Encoding a binary value to a Gray code value is accomplished by the following C function:

unsigned long binary_to_gray(unsigned long n)
{
return (n ^ (n >> 1));
}

Decoding is slightly more tricky, the following function will do it:

unsigned long gray_to_binary(unsigned long n)
{
unsigned long sh;
unsigned long nn;
sh = 1;
nn = (n >> sh);
while (nn > 0) {
n ^= nn;
sh <<= 1;
nn = (n >> sh);
}
return (n);
}

It is very interesting to note that binary_to_gray is the same transformation as changing a binary string from fully coherent to differentially coherent (change on 1), and gray_to_binary is the same transformation as changing from differentially-coherent (change on 1) to fully-coherent.

So, to change from binary to Gray: write out the binary string one one line of a page. Copy the leftmost bit to the line below (assuming the most significant bit is on the left, which it usually is). Repeat for all following bits on the top line: if it's the same as the previous bit, add a '0' to the Gray code; otherwise, add a '1' to the Gray code. (A proof by induction can show that two successive numbers encoded in this manner will have precisely one bit changed after the Gray code transformation.)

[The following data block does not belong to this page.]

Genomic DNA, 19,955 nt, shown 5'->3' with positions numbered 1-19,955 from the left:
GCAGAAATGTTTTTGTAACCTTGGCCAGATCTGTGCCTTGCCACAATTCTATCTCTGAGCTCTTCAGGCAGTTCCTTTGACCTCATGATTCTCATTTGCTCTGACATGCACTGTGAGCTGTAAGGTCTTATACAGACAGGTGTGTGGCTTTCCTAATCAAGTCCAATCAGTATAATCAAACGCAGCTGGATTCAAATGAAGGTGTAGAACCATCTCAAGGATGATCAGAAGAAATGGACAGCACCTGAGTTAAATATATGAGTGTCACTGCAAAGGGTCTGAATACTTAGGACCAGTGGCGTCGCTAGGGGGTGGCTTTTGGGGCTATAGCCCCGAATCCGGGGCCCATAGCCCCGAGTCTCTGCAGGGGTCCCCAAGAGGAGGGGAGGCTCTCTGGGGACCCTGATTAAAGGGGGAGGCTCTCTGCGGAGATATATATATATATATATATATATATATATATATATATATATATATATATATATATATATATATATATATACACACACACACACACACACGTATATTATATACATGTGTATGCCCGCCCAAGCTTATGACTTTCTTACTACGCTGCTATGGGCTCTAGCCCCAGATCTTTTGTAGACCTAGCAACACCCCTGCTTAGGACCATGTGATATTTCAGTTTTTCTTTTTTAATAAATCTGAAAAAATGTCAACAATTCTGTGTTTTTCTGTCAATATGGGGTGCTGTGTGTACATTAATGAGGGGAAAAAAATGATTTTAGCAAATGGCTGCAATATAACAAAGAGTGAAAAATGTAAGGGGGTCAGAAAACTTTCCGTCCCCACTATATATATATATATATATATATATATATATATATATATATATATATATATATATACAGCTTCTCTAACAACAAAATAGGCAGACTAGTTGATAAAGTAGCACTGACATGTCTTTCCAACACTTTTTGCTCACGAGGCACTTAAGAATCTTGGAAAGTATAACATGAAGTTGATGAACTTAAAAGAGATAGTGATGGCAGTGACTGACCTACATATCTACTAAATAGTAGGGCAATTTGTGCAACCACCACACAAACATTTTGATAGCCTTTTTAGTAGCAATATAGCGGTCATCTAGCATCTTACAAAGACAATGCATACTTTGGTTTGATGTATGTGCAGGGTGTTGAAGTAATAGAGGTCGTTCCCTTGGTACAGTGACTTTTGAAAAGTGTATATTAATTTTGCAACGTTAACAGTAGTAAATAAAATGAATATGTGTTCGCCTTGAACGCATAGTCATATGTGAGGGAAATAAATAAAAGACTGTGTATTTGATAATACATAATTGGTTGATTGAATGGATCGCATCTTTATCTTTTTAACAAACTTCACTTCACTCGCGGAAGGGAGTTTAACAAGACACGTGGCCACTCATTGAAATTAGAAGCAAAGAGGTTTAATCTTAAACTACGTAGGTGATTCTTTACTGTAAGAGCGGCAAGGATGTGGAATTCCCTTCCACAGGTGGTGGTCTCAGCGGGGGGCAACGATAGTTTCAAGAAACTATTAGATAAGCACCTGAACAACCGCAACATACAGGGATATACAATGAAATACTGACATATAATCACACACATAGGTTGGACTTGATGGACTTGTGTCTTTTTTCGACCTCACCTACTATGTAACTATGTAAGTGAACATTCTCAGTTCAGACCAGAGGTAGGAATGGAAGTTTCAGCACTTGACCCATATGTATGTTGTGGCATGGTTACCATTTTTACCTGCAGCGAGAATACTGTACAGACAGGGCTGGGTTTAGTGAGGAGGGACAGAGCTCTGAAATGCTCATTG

To change from Gray to binary: write out the Gray string. Copy the leftmost bit to the line below. Repeat for all following bits: if it's a '0', copy the previous bit of the binary string; if it's a '1', write the inverse of the previous bit.

The grey code can be padded on the left with 0s just like binary values, or 0s on the left can be ignored just like with binary.

Another interesting property of Gray codes is that (binary_to_gray(`x` ^ `y`) == (binary_to_gray(`x`) ^ binary_to_gray(`y`)) and (gray_to_binary(`x` ^ `y`) == (gray_to_binary(`x`) ^ gray_to_binary(`y`)).